CVA Explores Boundaries of Visual Territories (

CVA Explores Boundaries of Visual Territories

By: Nathan Elias
Published: 09/01/2010

Its what passes through our retinas and into our photoreceptors; its what we walk upon, create, destroy, or watch erode.

“Light and Landscape” is the current exhibit at the University of Toledo’s Center for the Visual Arts. The works of three renowned artists have been collected to represent this theme. Charles Matson Lume, Sage Dawson, and Ivan Fortushniak share a sense of vision pertaining to the potential of both light and landscape.

Last year, the CVA held a “Light and Mass” exhibit, however this year the focus is put on mass pertaining to earthly structures and the way light interacts and influences them. This year’s theme is in the same suit but open to a different interpretations and artistic explorations.

Charles Matson Lume is an artist who has studied across the world. His artwork and publications communicate the ideas of light, mass, and land. On Sept. 2, Matson Lume will give a discussion at 7 p.m. He will present the influence for his installations and give an understanding of the relationship to light and interior versus exterior landscapes.

“When I am making my best work, it transcends personality to something larger than me,” he said. “I am drawn to making art because I want, in part, to expand the language of art and to have experiences I couldn’t have otherwise.”

Matson Lume’s work is a combination of photography, artistic installations and breaks preconceptions of the potential of light and what it does to inanimate objects. In fact, the installations within the framing of Lume’s work become very animate and leap from the 2-Dimensional image.

“My installations are meant to be experienced, not seen via a photo or other mediated methods,” he said. “In a culture that is full of disembodied experiences, my work celebrates the sensual and the pleasures and difficulties of seeing and being alive.”

One reoccurring symbol in Matson Lume’s work is the image used to represent the human heart. There seems to be an obsession with what this image represents, and rightfully so. In pieces like “leaving,” there appear to be paper hearts, folded, and escalating into mid air, almost like an optical illusion. The hearts, in this case, linger between leaves of a tree and wings of butterflies. In the piece “wish,” Matson Lume draws our attention to the simple significance of the heart-shape drawn over fog on glass.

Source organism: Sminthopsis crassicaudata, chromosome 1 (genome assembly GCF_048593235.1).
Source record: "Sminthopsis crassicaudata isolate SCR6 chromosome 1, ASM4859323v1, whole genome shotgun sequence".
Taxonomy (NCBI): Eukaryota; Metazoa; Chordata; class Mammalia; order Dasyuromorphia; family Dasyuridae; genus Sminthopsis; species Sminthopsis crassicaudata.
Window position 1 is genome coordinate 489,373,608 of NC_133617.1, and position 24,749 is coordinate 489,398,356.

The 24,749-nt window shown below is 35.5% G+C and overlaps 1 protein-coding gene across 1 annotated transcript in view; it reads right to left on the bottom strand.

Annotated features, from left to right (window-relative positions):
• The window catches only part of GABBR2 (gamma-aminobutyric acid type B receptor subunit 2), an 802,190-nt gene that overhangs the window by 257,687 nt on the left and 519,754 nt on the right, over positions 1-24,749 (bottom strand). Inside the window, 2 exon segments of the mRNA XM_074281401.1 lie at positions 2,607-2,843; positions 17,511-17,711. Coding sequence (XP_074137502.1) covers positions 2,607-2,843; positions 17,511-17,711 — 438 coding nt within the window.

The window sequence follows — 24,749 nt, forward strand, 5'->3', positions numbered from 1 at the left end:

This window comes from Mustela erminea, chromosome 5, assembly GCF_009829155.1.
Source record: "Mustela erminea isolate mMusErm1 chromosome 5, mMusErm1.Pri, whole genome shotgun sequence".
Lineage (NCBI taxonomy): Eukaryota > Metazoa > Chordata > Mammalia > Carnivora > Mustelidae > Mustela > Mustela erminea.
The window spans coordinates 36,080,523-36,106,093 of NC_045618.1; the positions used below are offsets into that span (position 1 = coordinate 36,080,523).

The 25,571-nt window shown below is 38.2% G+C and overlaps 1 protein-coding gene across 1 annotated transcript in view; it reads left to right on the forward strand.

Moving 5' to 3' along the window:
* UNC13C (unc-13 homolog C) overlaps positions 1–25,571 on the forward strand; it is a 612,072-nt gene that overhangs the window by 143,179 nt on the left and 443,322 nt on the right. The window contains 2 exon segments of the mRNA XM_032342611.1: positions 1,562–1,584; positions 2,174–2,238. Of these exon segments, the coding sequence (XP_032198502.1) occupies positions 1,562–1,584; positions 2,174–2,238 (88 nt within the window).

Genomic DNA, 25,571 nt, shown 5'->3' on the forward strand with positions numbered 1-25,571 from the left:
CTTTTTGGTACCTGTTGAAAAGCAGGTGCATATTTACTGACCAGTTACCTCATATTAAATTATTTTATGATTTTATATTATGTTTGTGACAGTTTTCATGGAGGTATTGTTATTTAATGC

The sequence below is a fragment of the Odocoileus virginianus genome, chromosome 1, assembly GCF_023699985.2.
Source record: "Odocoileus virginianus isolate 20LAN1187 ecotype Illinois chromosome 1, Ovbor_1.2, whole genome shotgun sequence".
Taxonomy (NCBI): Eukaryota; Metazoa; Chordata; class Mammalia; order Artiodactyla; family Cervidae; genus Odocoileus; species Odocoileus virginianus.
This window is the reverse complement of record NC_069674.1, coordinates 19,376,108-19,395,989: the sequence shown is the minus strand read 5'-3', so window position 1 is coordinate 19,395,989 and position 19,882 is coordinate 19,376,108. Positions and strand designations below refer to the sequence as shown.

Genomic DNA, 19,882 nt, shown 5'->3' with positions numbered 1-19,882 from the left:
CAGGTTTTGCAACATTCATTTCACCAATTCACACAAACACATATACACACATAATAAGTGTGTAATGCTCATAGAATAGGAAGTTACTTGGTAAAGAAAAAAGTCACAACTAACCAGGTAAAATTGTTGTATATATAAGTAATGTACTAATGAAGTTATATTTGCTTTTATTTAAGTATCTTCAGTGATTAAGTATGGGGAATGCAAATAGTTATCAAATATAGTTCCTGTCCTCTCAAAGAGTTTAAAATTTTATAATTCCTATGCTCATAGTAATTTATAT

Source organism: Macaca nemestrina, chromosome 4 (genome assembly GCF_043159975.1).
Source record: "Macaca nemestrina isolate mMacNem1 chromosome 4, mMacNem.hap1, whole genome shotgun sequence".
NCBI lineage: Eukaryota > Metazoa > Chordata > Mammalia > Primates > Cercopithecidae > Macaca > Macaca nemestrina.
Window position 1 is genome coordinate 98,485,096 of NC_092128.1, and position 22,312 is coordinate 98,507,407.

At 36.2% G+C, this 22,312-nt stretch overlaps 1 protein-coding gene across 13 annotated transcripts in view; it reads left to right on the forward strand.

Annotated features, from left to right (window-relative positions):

“I am drawn to making art because it is a powerful method of communication. My art states things I can’t. It goes places I can’t. It discovers things that are beyond my margins of personhood and understanding.”

He also shows the ability to manipulate light and cast shadows into certain symbols or graphs. A fascination with lighting designs led to a credible ability to experiment with various solid forms.

Regardless of the sentiment for things affiliated with childhood memories or symbols for tenderness, Matson Lume’s work transcends depth and often physics of light. If his work does not encourage you to look for multiple fields of dimensions in natural lighting and landscapes, then they will at least make you second guess the minute small details conjured from personal memories and experiences.

Closely investigating works of art that reflect light and landscape open up a broader interpretation of the world around us, explicating what we commonly perceive to be “real” or “normal.”

Sage Dawson, one of three artists on display for “Light and Landscape” will be hosting a discussion on Aug. 24 at 6 p.m. The University of Toledo’s Center for the Visual Arts will present the “Light and Landscape” exhibit until Oct. 3.

Charles Matson Lume will be giving a discussion at 7 p.m. on Sept. 2 at the Center for the Visual Arts.

For more information, visit:

Posted in | Leave a comment

TMA Seeks Submissions for Winter Ball Film Festival (

TMA Seeks Submissions for Winter Ball Film Festival

By: Nathan Elias

Published: 08/30/2010